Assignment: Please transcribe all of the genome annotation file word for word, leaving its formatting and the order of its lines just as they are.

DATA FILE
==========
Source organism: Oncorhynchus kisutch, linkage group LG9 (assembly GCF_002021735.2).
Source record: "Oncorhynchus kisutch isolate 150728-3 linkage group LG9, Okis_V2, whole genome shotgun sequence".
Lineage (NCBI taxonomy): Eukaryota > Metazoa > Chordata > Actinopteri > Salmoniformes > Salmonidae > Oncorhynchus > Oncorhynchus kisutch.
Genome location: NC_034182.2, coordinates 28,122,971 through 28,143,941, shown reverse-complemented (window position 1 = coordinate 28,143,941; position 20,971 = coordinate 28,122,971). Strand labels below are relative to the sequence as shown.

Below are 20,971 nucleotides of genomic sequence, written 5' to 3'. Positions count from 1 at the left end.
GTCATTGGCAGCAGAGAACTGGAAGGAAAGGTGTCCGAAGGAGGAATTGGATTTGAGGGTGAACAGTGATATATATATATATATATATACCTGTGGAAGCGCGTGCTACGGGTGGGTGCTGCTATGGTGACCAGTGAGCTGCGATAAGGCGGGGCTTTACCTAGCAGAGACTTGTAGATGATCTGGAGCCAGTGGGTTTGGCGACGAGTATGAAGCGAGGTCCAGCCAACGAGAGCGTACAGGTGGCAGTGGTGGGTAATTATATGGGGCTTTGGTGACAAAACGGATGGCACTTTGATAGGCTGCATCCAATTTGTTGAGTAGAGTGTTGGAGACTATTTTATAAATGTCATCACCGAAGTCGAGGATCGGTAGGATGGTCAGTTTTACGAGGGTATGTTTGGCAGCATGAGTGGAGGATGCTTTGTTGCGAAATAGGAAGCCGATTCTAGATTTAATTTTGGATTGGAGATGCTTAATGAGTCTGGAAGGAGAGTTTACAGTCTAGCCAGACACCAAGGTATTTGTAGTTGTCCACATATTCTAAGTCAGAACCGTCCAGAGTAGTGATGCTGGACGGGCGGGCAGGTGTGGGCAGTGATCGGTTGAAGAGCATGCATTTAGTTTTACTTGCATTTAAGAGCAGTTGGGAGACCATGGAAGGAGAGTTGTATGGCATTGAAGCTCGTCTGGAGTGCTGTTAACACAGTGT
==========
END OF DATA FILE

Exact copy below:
Source organism: Oncorhynchus kisutch, linkage group LG9 (assembly GCF_002021735.2).
Source record: "Oncorhynchus kisutch isolate 150728-3 linkage group LG9, Okis_V2, whole genome shotgun sequence".
Lineage (NCBI taxonomy): Eukaryota > Metazoa > Chordata > Actinopteri > Salmoniformes > Salmonidae > Oncorhynchus > Oncorhynchus kisutch.
Genome location: NC_034182.2, coordinates 28,122,971 through 28,143,941, shown reverse-complemented (window position 1 = coordinate 28,143,941; position 20,971 = coordinate 28,122,971). Strand labels below are relative to the sequence as shown.

Below are 20,971 nucleotides of genomic sequence, written 5' to 3'. Positions count from 1 at the left end.
GTCATTGGCAGCAGAGAACTGGAAGGAAAGGTGTCCGAAGGAGGAATTGGATTTGAGGGTGAACAGTGATATATATATATATATATATACCTGTGGAAGCGCGTGCTACGGGTGGGTGCTGCTATGGTGACCAGTGAGCTGCGATAAGGCGGGGCTTTACCTAGCAGAGACTTGTAGATGATCTGGAGCCAGTGGGTTTGGCGACGAGTATGAAGCGAGGTCCAGCCAACGAGAGCGTACAGGTGGCAGTGGTGGGTAATTATATGGGGCTTTGGTGACAAAACGGATGGCACTTTGATAGGCTGCATCCAATTTGTTGAGTAGAGTGTTGGAGACTATTTTATAAATGTCATCACCGAAGTCGAGGATCGGTAGGATGGTCAGTTTTACGAGGGTATGTTTGGCAGCATGAGTGGAGGATGCTTTGTTGCGAAATAGGAAGCCGATTCTAGATTTAATTTTGGATTGGAGATGCTTAATGAGTCTGGAAGGAGAGTTTACAGTCTAGCCAGACACCAAGGTATTTGTAGTTGTCCACATATTCTAAGTCAGAACCGTCCAGAGTAGTGATGCTGGACGGGCGGGCAGGTGTGGGCAGTGATCGGTTGAAGAGCATGCATTTAGTTTTACTTGCATTTAAGAGCAGTTGGGAGACCATGGAAGGAGAGTTGTATGGCATTGAAGCTCGTCTGGAGTGCTGTTAACACAGTGT